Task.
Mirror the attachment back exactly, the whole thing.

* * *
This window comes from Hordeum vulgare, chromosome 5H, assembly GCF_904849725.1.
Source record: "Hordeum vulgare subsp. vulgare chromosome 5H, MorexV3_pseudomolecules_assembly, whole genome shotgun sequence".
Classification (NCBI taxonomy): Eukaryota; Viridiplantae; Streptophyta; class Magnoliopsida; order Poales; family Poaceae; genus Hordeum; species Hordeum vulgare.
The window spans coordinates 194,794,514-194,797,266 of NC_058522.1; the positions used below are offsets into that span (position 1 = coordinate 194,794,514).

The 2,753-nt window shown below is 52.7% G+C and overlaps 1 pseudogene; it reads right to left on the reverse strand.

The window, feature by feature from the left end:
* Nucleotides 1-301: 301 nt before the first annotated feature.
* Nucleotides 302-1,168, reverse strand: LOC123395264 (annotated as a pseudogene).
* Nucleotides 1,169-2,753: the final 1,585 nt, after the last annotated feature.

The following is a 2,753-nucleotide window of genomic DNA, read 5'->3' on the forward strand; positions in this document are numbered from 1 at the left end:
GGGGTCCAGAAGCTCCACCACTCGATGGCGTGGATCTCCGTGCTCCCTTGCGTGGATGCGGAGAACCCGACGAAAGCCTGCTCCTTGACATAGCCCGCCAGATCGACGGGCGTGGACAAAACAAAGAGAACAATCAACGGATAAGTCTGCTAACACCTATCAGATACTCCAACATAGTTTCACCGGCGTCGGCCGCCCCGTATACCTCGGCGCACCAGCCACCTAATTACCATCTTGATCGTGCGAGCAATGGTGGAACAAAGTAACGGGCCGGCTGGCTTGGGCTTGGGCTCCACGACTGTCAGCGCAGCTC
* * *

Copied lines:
This window comes from Hordeum vulgare, chromosome 5H, assembly GCF_904849725.1.
Source record: "Hordeum vulgare subsp. vulgare chromosome 5H, MorexV3_pseudomolecules_assembly, whole genome shotgun sequence".
Classification (NCBI taxonomy): Eukaryota; Viridiplantae; Streptophyta; class Magnoliopsida; order Poales; family Poaceae; genus Hordeum; species Hordeum vulgare.
The window spans coordinates 194,794,514-194,797,266 of NC_058522.1; the positions used below are offsets into that span (position 1 = coordinate 194,794,514).

The 2,753-nt window shown below is 52.7% G+C and overlaps 1 pseudogene; it reads right to left on the reverse strand.

The window, feature by feature from the left end:
* Nucleotides 1-301: 301 nt before the first annotated feature.
* Nucleotides 302-1,168, reverse strand: LOC123395264 (annotated as a pseudogene).
* Nucleotides 1,169-2,753: the final 1,585 nt, after the last annotated feature.

The following is a 2,753-nucleotide window of genomic DNA, read 5'->3' on the forward strand; positions in this document are numbered from 1 at the left end:
GGGGTCCAGAAGCTCCACCACTCGATGGCGTGGATCTCCGTGCTCCCTTGCGTGGATGCGGAGAACCCGACGAAAGCCTGCTCCTTGACATAGCCCGCCAGATCGACGGGCGTGGACAAAACAAAGAGAACAATCAACGGATAAGTCTGCTAACACCTATCAGATACTCCAACATAGTTTCACCGGCGTCGGCCGCCCCGTATACCTCGGCGCACCAGCCACCTAATTACCATCTTGATCGTGCGAGCAATGGTGGAACAAAGTAACGGGCCGGCTGGCTTGGGCTTGGGCTCCACGACTGTCAGCGCAGCTC